*any* a and b are found such that G(m, a) & (2^d)-1 == G(m, b) & (2^d)-1 for some difficulty d, a small positive integer. (a minor correction form your paper; you forgot to include the masking operation that makes finding a and b possible at all)

As you hint an ideal operation will run multiple generators in parallel - the problem is that an optimal implementation of the content addressable memory is very probably not a simple hash table. Here we have a situation with really weak demands on the CAM: it's ok if it doesn't always find a match, it's ok if there is no global synchronization, it's ok if sometimes it returns a false positive, and worst of all it doesn't even have to actually store all the data! Dedicated silicon implementations of CAMs are already really common for things like network routers, and they have vastly better performance than lookup tables built from commodity memory and CPU's. They also use a plethora of complex and application specific tricks to get the performance they need, even going as far as to make use of analog computation and probabilistic retrieval.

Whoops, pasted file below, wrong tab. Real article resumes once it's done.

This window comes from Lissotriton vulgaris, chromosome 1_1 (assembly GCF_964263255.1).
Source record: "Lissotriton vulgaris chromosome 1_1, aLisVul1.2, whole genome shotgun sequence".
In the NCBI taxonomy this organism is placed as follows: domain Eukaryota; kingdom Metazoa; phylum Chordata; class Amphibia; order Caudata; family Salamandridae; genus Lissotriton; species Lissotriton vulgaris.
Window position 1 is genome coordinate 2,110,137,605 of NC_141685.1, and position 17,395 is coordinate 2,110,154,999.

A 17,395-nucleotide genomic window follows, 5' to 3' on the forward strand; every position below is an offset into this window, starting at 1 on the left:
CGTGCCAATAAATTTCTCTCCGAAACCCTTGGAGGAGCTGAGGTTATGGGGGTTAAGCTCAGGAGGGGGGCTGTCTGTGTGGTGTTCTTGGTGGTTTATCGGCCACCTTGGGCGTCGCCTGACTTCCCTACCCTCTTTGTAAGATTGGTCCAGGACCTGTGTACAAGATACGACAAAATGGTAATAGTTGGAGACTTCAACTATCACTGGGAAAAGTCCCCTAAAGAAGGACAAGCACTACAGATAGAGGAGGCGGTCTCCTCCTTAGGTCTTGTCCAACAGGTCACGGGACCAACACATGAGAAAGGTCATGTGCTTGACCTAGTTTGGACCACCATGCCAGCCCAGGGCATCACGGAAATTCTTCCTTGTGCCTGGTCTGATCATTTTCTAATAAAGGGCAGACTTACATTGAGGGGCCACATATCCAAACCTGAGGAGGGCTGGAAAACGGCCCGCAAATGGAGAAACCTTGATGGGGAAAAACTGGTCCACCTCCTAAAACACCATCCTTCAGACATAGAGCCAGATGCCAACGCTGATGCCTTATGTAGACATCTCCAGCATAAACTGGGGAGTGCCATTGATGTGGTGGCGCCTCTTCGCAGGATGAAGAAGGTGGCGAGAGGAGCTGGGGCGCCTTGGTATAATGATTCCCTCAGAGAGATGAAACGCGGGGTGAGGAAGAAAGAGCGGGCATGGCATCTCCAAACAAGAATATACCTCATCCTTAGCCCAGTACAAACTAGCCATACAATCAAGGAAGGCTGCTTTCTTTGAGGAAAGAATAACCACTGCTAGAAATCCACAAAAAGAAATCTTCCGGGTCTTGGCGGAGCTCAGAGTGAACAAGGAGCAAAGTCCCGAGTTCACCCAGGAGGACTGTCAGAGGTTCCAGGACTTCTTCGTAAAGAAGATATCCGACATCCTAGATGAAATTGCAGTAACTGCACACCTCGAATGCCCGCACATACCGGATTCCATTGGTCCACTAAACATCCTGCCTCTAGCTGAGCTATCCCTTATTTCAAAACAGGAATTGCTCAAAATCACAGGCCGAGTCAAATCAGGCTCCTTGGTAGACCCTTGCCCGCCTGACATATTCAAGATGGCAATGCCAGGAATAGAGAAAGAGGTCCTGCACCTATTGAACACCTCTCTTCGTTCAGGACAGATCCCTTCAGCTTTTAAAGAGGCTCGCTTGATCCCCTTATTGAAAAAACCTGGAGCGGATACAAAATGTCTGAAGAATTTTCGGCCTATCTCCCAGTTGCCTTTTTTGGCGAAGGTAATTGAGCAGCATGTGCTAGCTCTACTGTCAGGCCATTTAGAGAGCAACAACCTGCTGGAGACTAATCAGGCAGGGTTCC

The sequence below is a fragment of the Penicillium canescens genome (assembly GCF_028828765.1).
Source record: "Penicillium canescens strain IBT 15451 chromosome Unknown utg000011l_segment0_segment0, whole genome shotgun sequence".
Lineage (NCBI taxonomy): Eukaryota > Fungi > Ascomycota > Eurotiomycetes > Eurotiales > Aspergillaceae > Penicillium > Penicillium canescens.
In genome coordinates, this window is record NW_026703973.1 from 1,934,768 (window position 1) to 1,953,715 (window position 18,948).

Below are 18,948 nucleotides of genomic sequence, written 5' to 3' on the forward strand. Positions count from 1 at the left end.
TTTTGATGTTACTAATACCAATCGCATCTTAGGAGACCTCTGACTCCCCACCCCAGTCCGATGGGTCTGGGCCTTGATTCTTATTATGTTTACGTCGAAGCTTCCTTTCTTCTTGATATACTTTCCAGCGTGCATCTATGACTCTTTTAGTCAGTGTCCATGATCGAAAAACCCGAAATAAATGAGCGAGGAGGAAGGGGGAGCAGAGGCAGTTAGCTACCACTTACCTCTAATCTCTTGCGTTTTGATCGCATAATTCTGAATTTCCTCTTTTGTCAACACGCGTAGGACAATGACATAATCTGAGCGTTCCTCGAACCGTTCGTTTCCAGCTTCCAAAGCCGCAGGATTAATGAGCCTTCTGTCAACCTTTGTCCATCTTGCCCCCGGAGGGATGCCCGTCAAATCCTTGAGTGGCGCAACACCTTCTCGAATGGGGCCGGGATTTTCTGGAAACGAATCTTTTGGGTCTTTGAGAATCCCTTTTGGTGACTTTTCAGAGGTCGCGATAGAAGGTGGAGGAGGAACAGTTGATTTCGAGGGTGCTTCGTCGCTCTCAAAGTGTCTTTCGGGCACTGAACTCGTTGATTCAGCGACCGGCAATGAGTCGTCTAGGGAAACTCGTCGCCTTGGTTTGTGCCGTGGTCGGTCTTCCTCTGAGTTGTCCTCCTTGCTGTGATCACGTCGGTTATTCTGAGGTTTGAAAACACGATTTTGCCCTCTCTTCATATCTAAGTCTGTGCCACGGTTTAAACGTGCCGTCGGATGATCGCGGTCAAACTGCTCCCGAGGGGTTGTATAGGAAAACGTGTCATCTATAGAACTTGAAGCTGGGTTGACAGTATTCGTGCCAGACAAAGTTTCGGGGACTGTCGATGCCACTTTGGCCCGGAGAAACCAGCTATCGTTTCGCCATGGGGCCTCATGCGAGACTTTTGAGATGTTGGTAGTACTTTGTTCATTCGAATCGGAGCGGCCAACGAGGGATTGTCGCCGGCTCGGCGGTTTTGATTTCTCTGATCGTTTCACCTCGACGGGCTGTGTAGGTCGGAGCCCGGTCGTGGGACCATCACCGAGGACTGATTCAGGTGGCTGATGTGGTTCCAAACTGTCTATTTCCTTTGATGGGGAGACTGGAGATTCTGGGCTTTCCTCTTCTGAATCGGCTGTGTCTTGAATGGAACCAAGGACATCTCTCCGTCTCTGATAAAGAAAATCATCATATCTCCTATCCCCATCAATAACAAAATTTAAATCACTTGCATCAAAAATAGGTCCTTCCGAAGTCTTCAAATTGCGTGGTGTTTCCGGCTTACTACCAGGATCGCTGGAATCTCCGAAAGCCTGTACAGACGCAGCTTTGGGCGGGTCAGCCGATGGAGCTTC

For instance off the top of my head a very fast design with very good utilization of silicon would be to use a custom ASIC consisting of a number of generator units feeding their results into a probabilistic CAM. A nice trick we can take advantage of is that for each candidate digest the generator function produces, we only actually need to store it's index to recreate it. That is if G(m, i)=d_i, we only need to store i, and we can even cheat further by only storing some of the bits of i, doing a quick brute force search after the fact to figure out which actual i was the match.